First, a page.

Startups: India vs U.S.

India is rapidly becoming a leading global startup hub. Rising numbers of entrepreneurs, incubators, international and local VCs and multinational corporations are turbocharging the development of a flourishing tech scene. In fact, the number of startups in India is expected to nearly quadruple from 3,100 in 2014 to over 11,500 by 2020! Here’s a look at some of the key differences in business styles, models, and approaches.

To Fail or Not to Fail

In America, failure is usually seen as a natural stepping stone on the road to success. People may go to school to study one thing and take a job doing another, and then move around between companies and industries throughout their careers. The U.S. seems to celebrate comebacks as much as initial success. In India, failure is frowned upon at every instance. When I struggled to do well a few times in my early education, the sense I got(and sometimes still get) was that failure was the end of the road and not a bump on it. This mindset of Indians has no doubt led to the demise of many promising careers for countless entrepreneurs and perhaps may have stopped many from even daring to try it in the first place. Given that a vast majority of startups fail, Indian business culture must begin to examine its tolerance for founders’ missteps and encourage the knowledge gained from failure to be applied to future success.

Show Me the Money

In the U.S., startups can sometimes secure funding on the basis of a strong concept, often without revenue or a set business model. Companies have the opportunity to prove their value proposition and test products extensively before releasing them to market. In India, however, access to capital is limited, causing startups to focus on monetization, revenue and lean operations from the outset. Startups are usually funded only after they have a working product and a strong business model. In a nutshell, most Indian investors are only going to invest in your startup if you’ve already shown you can make money for them.

But this toxic methodology can result in many missed opportunities. The benefit many American startups have is that they are willing to sacrifice revenue in their early phases in order to focus on refining their product and gain organic user growth which is usually not the case for many Indian startups. Without that cushion of funding, it’s much tougher for Indian startups to pivot, leaving many to struggle.

Is the Customer King?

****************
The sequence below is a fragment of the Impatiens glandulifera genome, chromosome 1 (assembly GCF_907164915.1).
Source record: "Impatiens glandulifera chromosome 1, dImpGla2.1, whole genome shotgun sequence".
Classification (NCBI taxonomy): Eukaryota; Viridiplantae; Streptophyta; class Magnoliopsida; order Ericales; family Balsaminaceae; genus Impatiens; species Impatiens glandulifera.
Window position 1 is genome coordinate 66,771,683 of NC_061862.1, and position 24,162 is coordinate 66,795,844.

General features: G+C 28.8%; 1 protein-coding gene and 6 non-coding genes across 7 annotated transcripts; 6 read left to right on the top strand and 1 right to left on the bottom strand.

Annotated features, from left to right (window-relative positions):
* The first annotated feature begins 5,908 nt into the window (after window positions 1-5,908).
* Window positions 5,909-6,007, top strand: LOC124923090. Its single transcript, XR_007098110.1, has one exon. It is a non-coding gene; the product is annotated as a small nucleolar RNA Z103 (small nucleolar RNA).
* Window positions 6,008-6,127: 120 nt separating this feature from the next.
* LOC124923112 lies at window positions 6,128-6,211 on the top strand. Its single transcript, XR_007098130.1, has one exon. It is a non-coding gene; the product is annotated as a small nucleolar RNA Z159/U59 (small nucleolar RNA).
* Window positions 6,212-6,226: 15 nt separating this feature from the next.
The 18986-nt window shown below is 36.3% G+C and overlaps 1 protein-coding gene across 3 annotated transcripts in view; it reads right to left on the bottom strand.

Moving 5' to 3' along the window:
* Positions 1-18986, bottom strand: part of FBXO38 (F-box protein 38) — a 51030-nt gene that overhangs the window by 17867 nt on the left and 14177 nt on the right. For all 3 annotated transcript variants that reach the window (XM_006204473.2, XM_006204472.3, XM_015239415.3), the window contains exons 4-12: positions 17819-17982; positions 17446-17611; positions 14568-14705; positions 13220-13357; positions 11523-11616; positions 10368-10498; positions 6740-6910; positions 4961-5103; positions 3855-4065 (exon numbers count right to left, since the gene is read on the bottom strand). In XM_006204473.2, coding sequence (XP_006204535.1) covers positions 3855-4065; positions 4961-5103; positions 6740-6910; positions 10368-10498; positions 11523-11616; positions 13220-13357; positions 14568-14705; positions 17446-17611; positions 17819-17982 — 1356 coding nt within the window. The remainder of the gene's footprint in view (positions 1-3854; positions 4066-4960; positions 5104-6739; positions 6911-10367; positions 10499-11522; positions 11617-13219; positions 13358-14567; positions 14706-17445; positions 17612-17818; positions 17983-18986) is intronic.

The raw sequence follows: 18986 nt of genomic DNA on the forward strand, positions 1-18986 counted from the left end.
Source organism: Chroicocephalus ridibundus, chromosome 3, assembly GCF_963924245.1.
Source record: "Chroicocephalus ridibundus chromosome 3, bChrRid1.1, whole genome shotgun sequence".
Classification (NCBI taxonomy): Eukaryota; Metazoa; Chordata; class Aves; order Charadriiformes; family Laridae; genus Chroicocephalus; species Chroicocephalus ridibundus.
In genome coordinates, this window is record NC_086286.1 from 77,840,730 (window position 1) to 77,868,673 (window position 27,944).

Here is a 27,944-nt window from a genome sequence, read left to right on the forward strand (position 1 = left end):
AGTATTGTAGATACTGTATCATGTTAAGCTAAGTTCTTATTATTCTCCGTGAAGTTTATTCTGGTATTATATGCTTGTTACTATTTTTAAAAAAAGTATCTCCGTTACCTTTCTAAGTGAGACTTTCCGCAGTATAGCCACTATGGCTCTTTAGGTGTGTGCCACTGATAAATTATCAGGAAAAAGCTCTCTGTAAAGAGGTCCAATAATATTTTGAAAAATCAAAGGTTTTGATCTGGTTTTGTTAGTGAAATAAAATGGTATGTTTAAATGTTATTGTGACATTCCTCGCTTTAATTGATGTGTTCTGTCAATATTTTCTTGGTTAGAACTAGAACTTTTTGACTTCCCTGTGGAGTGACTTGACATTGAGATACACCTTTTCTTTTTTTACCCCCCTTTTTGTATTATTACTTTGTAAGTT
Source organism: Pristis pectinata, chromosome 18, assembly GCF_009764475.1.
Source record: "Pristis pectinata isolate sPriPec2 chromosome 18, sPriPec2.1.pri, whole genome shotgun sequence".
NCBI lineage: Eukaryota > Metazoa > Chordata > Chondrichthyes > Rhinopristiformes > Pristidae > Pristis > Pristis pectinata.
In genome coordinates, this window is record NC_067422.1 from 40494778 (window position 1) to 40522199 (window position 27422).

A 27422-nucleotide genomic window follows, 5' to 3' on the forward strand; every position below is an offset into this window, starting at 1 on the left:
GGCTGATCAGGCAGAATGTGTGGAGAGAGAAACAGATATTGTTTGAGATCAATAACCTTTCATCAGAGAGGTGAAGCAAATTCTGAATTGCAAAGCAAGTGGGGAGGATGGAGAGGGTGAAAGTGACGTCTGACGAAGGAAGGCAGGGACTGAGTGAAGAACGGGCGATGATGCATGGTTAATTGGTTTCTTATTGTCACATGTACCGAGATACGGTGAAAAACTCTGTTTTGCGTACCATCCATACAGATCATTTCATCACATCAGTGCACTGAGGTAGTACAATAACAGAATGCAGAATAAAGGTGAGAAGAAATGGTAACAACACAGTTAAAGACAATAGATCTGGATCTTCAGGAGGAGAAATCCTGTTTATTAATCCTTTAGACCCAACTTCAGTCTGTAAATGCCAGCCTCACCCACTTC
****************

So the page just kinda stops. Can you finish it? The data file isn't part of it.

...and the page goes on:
Businesses in the U.S. are renowned for creating a great customer experience, the idea being that loyalty and repeat business is cheaper than acquiring new clientele. India is also known for customer service, but in a different way: employees of outsourced call centers are often trained to implement standards prescribed by companies from other nations. When it comes to startups, Indian companies aren’t prioritizing how to delight customers and improve retention rates in the same way as their American counterparts. Some recent studies show that Indian firms risk losing significant business due to lack of adequate customer service. There’s a tremendous opportunity for both startups and established companies to build and improve customer loyalty in India by adopting practices that are now considered standard within the U.S.

Male vs Female workforce

India still lags behind in employment for women. According to a report by Genpact, women are still greatly outnumbered by men, comprising of only about 25% of the total workforce, with only around 15% of companies having women on their boards. Some say that this is largely because of the traditional and cultural norms rather than career and entrepreneurship opportunities. Just as the U.S. is making headway with gender equality, I am sure that with the expansion of incredible organizations and other online resources and support, greater female empowerment will arrive in India in no time. India will need to soon get over a few ancient traditions if it truly wants to build a world-class startup ecosystem.

Conclusion

Today is an exciting time to be an entrepreneur in India. Resources for startups are growing, internet access is exploding, and educational initiatives for the startup community are expanding exponentially! Access to networks of mentors and advisors which had been lacking is becoming much easier. As a result, many Indian entrepreneurs have begun applying U.S. models in key areas such as culture and consumer relationships in order to help their startups grow. Given the injection of international capital and knowledge support to the region, we will continue to see the stunning growth of startups in India. The more Indian and American entrepreneurs share and learn from their experiences, the better for the overall global startup culture.

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Parth Aggarwal

Parth Aggarwal

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